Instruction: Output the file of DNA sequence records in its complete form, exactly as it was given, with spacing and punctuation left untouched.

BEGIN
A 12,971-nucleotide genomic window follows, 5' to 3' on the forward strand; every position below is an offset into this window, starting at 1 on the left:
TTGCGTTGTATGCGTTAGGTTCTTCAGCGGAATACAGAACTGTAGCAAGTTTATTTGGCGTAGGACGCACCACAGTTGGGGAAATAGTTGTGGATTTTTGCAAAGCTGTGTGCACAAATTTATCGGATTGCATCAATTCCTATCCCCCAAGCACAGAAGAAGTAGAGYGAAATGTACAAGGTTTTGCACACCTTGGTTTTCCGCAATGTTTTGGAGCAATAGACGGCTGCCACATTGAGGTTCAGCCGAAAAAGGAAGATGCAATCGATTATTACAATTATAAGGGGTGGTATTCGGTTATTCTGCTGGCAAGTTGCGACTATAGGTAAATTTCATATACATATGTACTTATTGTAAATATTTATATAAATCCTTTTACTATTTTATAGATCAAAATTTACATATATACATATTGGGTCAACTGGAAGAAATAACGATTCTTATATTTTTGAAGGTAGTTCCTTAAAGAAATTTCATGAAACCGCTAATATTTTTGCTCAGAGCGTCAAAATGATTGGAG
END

A 12,971-nucleotide genomic window follows, 5' to 3' on the forward strand; every position below is an offset into this window, starting at 1 on the left:
TTGCGTTGTATGCGTTAGGTTCTTCAGCGGAATACAGAACTGTAGCAAGTTTATTTGGCGTAGGACGCACCACAGTTGGGGAAATAGTTGTGGATTTTTGCAAAGCTGTGTGCACAAATTTATCGGATTGCATCAATTCCTATCCCCCAAGCACAGAAGAAGTAGAGYGAAATGTACAAGGTTTTGCACACCTTGGTTTTCCGCAATGTTTTGGAGCAATAGACGGCTGCCACATTGAGGTTCAGCCGAAAAAGGAAGATGCAATCGATTATTACAATTATAAGGGGTGGTATTCGGTTATTCTGCTGGCAAGTTGCGACTATAGGTAAATTTCATATACATATGTACTTATTGTAAATATTTATATAAATCCTTTTACTATTTTATAGATCAAAATTTACATATATACATATTGGGTCAACTGGAAGAAATAACGATTCTTATATTTTTGAAGGTAGTTCCTTAAAGAAATTTCATGAAACCGCTAATATTTTTGCTCAGAGCGTCAAAATGATTGGAG